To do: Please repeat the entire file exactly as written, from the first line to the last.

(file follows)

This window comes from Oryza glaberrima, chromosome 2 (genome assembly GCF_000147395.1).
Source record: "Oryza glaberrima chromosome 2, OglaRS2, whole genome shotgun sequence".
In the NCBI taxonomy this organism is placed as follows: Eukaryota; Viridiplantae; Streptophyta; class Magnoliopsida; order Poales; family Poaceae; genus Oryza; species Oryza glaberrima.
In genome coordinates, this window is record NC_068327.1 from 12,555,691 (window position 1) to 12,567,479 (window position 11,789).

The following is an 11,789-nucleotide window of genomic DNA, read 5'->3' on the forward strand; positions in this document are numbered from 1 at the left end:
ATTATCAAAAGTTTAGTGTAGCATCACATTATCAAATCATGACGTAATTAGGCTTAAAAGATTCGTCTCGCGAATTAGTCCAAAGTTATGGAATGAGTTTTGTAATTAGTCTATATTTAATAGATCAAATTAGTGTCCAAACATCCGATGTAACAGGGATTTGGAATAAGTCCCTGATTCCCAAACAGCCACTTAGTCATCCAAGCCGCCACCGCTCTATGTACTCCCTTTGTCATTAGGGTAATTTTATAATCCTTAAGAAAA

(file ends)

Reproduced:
This window comes from Oryza glaberrima, chromosome 2 (genome assembly GCF_000147395.1).
Source record: "Oryza glaberrima chromosome 2, OglaRS2, whole genome shotgun sequence".
In the NCBI taxonomy this organism is placed as follows: Eukaryota; Viridiplantae; Streptophyta; class Magnoliopsida; order Poales; family Poaceae; genus Oryza; species Oryza glaberrima.
In genome coordinates, this window is record NC_068327.1 from 12,555,691 (window position 1) to 12,567,479 (window position 11,789).

The following is an 11,789-nucleotide window of genomic DNA, read 5'->3' on the forward strand; positions in this document are numbered from 1 at the left end:
ATTATCAAAAGTTTAGTGTAGCATCACATTATCAAATCATGACGTAATTAGGCTTAAAAGATTCGTCTCGCGAATTAGTCCAAAGTTATGGAATGAGTTTTGTAATTAGTCTATATTTAATAGATCAAATTAGTGTCCAAACATCCGATGTAACAGGGATTTGGAATAAGTCCCTGATTCCCAAACAGCCACTTAGTCATCCAAGCCGCCACCGCTCTATGTACTCCCTTTGTCATTAGGGTAATTTTATAATCCTTAAGAAAA